Julie Albrecht was nominated by the Senegal Farmer to Farmer team because of her dedication to knowledge sharing and ability to adapt to local conditions. During her training, she was able to put the participants at ease and engage them with hands-on training. In addition, Julie also demonstrates great creativity in using local equipment and ingredients to come up with products that the women’s group likes.
Country Director, Mama Ndeye, said: “Julie is spending retirement sharing her years of experience and accumulated knowledge with the needy ones in our country to open ways for better lives.” Julie has worked with 2 groups of women (COFLEC and AMIDEF), teaching them how to preserve fruit and vegetable. The COFLEC group sold their products at an annual agriculture fair in Dakar demonstrating Julie’s training has helped them build their capacity and opportunity for income-generating activities.
We asked Julie to reflect on her volunteer experiences. Read on to see what she had to say!
Why did you want to volunteer?
I enjoyed my first volunteer experience in Senegal and I thought the new assignment would be just as rewarding. To me, volunteering helps me use my expertise to help others make a difference in their lives.
What was the highlight of your most recent volunteer assignment abroad?
I was able to meet the organization COEFLEC – that I worked with in 2016 and provide them with additional training. The new group – AMIDEF was very receptive to the training also. I enjoyed making a picture recipe book of the food processes that we did during the training.
What made your Winrock volunteer trip distinctive?
I enjoy working with the Winrock Staff in Senegal. They are very helpful and select organizations that use the training to help improve the standard of living of women in Senegal.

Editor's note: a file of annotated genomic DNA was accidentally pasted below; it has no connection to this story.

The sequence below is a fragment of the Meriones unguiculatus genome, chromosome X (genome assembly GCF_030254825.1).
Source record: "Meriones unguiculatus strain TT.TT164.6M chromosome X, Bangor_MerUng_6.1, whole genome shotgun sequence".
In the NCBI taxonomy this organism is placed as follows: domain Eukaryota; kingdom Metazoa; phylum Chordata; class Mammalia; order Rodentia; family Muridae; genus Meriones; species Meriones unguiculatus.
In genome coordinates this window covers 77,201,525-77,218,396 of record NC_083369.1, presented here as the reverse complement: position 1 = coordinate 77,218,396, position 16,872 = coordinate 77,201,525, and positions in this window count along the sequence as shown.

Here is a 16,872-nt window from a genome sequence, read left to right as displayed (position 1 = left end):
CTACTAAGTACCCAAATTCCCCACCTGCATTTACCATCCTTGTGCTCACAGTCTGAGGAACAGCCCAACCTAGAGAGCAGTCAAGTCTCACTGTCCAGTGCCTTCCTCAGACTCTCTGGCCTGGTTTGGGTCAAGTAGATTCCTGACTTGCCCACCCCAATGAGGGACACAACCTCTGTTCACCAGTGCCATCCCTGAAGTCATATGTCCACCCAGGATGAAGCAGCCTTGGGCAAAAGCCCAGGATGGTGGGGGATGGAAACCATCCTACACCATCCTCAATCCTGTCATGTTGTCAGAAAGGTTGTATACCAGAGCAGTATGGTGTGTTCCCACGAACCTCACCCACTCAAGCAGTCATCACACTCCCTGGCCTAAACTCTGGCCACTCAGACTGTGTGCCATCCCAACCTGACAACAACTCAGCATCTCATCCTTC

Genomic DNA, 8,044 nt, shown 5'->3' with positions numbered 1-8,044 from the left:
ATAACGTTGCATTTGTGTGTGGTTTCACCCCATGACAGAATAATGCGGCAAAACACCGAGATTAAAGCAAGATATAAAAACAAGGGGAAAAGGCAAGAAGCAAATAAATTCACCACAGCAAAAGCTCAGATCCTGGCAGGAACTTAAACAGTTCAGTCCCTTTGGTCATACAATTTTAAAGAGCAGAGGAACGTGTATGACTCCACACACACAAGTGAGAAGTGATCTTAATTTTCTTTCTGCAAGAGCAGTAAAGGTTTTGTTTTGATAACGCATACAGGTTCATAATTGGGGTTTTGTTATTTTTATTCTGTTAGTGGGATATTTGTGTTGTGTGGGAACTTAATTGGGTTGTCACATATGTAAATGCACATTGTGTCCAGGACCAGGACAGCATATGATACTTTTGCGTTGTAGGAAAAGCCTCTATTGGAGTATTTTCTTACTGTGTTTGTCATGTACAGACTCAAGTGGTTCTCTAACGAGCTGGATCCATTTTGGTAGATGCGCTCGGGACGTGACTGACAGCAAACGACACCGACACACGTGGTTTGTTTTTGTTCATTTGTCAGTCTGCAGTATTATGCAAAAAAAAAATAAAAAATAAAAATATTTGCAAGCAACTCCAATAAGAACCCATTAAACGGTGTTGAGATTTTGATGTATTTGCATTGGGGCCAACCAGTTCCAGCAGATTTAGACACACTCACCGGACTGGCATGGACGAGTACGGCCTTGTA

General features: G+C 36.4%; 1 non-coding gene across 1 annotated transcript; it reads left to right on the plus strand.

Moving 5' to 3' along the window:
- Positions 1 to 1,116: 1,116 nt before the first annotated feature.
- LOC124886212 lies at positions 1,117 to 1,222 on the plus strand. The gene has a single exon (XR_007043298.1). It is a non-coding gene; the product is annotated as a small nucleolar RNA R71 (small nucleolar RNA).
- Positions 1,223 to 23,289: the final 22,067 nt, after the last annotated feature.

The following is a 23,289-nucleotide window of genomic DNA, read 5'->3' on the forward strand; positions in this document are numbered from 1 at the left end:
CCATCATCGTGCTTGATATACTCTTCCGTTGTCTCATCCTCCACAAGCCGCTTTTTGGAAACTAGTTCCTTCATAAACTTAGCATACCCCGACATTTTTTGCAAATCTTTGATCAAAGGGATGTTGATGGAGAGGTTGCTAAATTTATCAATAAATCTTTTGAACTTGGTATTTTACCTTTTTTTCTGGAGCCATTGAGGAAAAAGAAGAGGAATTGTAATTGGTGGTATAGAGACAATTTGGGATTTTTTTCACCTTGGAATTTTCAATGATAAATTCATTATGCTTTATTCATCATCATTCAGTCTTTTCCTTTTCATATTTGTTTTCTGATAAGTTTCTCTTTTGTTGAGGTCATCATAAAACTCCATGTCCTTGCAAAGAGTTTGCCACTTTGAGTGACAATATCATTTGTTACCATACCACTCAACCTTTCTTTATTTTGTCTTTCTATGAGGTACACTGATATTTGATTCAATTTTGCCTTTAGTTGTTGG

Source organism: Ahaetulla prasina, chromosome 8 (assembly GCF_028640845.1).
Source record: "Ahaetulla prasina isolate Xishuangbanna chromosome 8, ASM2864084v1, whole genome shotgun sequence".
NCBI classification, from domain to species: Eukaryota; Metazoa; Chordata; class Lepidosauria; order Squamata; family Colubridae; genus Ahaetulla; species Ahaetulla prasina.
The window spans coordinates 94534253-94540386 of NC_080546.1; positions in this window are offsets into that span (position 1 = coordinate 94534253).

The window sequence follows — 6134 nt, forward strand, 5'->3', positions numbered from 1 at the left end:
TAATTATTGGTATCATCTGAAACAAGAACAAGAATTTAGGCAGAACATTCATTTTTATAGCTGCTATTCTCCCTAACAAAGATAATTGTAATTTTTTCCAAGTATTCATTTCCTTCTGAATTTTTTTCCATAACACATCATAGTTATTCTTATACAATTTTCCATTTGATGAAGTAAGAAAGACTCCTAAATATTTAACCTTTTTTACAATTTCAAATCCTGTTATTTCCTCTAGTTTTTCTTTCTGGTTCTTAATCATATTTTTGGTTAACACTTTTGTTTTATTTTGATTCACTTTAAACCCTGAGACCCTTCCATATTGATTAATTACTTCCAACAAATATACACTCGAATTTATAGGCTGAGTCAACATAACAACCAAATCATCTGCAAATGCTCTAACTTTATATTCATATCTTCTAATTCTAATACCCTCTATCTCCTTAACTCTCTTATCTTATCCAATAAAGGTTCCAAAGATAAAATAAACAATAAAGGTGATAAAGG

How does your experience affect your worldview?
I have been to many countries throughout the world. For Africa, Senegal has a stable government which helps organizations such as Winrock International be effective in providing educational programs that are put to use (practice) by the organizations who receive the training.
What advice would you give a new volunteer?
Ndeye Mama Toure, the country director, is great to work with. She provides volunteers with the information needed to deliver a successful program.
Why should people consider volunteering?
These volunteer assignments are examples of citizen diplomacy. For world peace to occur, people to people (not government officials) need to happen to gain an understanding of our similarities and differences (of which there are not many).
When your friends/family find out that your volunteer assignment aboard, what do they say or ask?
Sometimes they worry about my safety. I feel that Winrock International is great to work with and assures me of my safety.
What do you do when you’re not volunteering?
I am a professor emerita at the University of Nebraska-Lincoln and these experiences help me use my expertise. I am retired and enjoying it!
Does anyone in your life play a role in supporting your involvement? In providing inspiration?
I wanted to volunteer for the Peace Corps ages ago and these short-term experiences help me fulfill my “Peace Corps” one assignment at a time!
What keeps you going back to volunteer?
The positive experiences!